NWL All-Stars are all in the family

Dunston, Thon just two recognizable names dotting the roster

By Jared Ravich / MiLB.com | August 6, 2013 8:06 PM ET

EVERETT, Wash. -- In looking at the rosters for the Northwest League All-Star Game, a couple names stand out immediately: Shawon Dunston and Dick Thon. Dunston was a two-time Major League All-Star (1988, 1990) and Thon was an All-Star in 1983.

But this is Class A Short-Season ball, and these All-Stars are their sons.

"Baseball's a small world," said Thon Jr., whose grandfather and great-grandfather also played professionally. "Rafael [Santo Domingo], Everett's hitting coach, I know him from my dad a long time ago. I've known him for my life."

Dunston Jr. added it's been a great experience meeting players with similar baseball backgrounds.

"We don't talk about it that much," he said. "But when we do, it's the same conversations we have with our dads. We've all been around a clubhouse, so we all understand the hard work our dads did and what they did to get there. You're just trying to follow in their footsteps, and hopefully be there like they were for a long time."

The Northwest League All-Star Game is replete with baseball families. Everett first baseman Justin Seager's oldest brother, Kyle, is with the Seattle Mariners. His younger brother, Corey, plays for the Class A Advanced Rancho Cucamonga Quakes.

Seager, playing to cheers in front of a familiar Everett crowd, talked about molding his career along the lines of his older brother with the same business-like attitude as Dunston.

"[Kyle] did it with hard work and long hours," Seager said. "That's exactly what I'm going to try to do, and hopefully, I'll get a shot up there in the big leagues too. But it's very good to see [my parents] here. It's the first time I've seen them since I left."

"We've always been on the baseball field," said Jody Seager, Justin's mother. "Kyle's six-and-a-half years older than the youngest one, so they always had to go watch Kyle's games. Then they started playing. It's just something we've always done. They gave up a lot, though. They gave up summer at the pool with their friends because they all worked hard. They didn't get to goof off like some of their friends did."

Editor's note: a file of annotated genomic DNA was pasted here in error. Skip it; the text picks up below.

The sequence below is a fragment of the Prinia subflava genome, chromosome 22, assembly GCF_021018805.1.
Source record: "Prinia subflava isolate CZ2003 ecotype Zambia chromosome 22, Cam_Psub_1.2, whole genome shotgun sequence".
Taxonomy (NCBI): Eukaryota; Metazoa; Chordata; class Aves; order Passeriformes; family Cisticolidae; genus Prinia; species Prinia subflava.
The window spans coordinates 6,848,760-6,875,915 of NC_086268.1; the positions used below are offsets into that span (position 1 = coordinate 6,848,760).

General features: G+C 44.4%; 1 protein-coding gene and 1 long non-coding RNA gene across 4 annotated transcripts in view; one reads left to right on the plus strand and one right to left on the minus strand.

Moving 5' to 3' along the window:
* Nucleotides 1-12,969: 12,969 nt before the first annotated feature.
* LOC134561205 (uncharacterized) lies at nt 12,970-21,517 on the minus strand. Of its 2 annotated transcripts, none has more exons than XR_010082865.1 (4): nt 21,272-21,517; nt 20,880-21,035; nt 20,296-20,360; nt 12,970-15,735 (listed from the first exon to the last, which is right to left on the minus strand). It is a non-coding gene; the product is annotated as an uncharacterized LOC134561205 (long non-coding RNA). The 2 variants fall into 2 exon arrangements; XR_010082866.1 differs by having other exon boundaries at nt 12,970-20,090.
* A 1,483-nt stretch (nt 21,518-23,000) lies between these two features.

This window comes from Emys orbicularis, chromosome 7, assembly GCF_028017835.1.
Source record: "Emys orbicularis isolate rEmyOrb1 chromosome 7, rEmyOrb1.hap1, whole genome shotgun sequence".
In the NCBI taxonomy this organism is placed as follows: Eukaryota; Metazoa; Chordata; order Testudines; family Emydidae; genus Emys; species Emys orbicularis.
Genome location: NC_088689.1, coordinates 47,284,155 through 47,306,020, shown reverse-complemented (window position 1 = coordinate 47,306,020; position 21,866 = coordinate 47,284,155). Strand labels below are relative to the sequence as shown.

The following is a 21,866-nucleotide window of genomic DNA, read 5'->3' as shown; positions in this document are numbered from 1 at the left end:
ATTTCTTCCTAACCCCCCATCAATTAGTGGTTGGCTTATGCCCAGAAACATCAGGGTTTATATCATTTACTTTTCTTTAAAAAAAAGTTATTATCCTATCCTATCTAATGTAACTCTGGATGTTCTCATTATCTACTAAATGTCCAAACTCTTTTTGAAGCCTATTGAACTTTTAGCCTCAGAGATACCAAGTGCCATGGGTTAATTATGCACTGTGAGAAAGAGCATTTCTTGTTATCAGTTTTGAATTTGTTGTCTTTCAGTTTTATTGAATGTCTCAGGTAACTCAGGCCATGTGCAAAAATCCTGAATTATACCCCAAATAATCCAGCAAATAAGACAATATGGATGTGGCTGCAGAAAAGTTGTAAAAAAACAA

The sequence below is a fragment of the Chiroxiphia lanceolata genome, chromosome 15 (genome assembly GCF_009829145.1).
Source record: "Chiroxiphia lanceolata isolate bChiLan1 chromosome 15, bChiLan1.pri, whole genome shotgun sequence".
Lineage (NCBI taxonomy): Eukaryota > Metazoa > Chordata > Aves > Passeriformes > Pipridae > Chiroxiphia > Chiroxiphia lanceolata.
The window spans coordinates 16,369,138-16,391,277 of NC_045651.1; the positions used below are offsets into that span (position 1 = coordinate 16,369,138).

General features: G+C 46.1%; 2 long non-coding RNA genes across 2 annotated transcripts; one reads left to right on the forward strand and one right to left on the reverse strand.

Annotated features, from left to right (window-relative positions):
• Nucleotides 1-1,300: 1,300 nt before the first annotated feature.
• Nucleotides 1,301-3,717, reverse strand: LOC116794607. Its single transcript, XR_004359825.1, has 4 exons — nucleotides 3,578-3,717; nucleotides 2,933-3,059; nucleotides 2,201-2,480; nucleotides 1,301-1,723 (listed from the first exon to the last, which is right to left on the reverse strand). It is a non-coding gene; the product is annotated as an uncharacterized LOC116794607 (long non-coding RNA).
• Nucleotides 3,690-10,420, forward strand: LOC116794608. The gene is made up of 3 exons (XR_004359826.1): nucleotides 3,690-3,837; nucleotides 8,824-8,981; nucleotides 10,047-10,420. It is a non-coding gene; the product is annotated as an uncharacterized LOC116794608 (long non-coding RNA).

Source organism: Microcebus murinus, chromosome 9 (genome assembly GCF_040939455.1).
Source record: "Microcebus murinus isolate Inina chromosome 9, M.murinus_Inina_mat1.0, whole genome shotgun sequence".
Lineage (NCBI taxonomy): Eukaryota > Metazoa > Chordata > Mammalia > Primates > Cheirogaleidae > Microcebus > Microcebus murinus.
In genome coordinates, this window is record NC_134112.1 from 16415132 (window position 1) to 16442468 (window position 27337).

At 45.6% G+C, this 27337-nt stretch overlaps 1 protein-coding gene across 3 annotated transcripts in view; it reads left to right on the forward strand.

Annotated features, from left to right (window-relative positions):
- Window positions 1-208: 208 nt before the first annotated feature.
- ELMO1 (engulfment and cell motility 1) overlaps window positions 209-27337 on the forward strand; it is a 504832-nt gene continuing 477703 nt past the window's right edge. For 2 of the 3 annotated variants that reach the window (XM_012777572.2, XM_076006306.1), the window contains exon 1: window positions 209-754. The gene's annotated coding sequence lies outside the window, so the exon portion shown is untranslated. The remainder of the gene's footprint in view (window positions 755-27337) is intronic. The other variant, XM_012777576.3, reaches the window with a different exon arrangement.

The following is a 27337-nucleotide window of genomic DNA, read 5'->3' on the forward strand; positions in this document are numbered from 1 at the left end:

"They have to want to," added Justin's father, Jeff. "That's the key. Once they figure out that's what they want to do, then they put the time in. They don't necessarily look at it like they're giving up anything."

Clearly, coming from a baseball family offers opportunities other players don't have, like an experienced personal advisor.

"My dad and I talk every day about baseball and stuff in general," said Dunston, whose father played from 1985-2002 and is currently a special assistant to the San Francisco Giants, for whom he hit a home run in the 2002 World Series. "He's told me about mistakes he did and doesn't want me to make them. But he also says, 'You are your own person and you are going to have to fall on your face sometimes to experience it.' I fell on my face last year a little bit, and this year coming in, I knew I had to work hard and have a good offseason. So far, it's been pretty good."

Eugene's Ronnie Richardson's father played in the Red Sox organization. Daniel Lockhart (promoted to the Triple-A Iowa Cubs on Sunday) is the son of Keith Lockhart, who played in the Majors from 1994-2003. Spokane reliever David Ledbetter's brother, Ryan, is in the Rangers organization, currently pitching in the Arizona League.

"He's not here in Spokane, so that's tough," said right-hander Ledbetter. "But growing up together, it really bonds you. You work through a lot more than everyday struggles. You work together on the field."

The players coming from baseball families seem to have a bond among themselves as well.

"I met Dickie about a month ago in Vancouver," said Dunston. "He's a real cool guy and a good player. Justin Seager, the first time when he came to Boise. He's a good player also. Daniel [Lockhart] on our team, a real solid player for us, we became real close throughout the year playing together. Hopefully we'll move up the ladder and play in the big leagues together."

Thon agreed. "You meet guys who know a guy. ... You share stories. It's always fun. Obviously guys from your country, but you meet guys from different places. It's really fun."

In brief

Unsuspecting Derby champ: With three home runs in the opening round and two more in the finals, Tri-City's Sean Dwyer was crowned champion of the circuit's Home Run Derby.

Everett's Phillips Castillo, not on the All-Star roster but in the competition, placed second with one dinger in the finals and four in the first round. Eugene's Hunter Renfroe drilled four deep long balls to dead center in the first round, but was unable to connect in the finals and finished third.

Also competing were Boise's Yasiel Balaguert, who hit two first-rounders, Hillsboro's Yogey Perez-Ramos, Vancouver's L.B. Dantzler and Eugene's Trae Santos, each with one homer. Everett's Justin Seager and Salem-Keizer's Sam Eberle did not go yard in the first round.

Dwyer, whose lone home run this season came against visiting Hillsboro on July 12, had never before competed in a derby.

"It's exciting," said the 22-year-old Rockies outfield prospect. "It was fun. Kind of nerve-wracking.

"I came in just trying to get one. My mom and dad are here, and they told me to just relax and have fun."

Dwyer took home $500 and the Everett Boys & Girls Club picked up a $2,500 donation from Marysville Anderson Insurance because of his performance.

Jared Ravich is a senior technical producer for MiLB.com. This story was not subject to the approval of the National Association of Professional Baseball Leagues or its clubs.

View More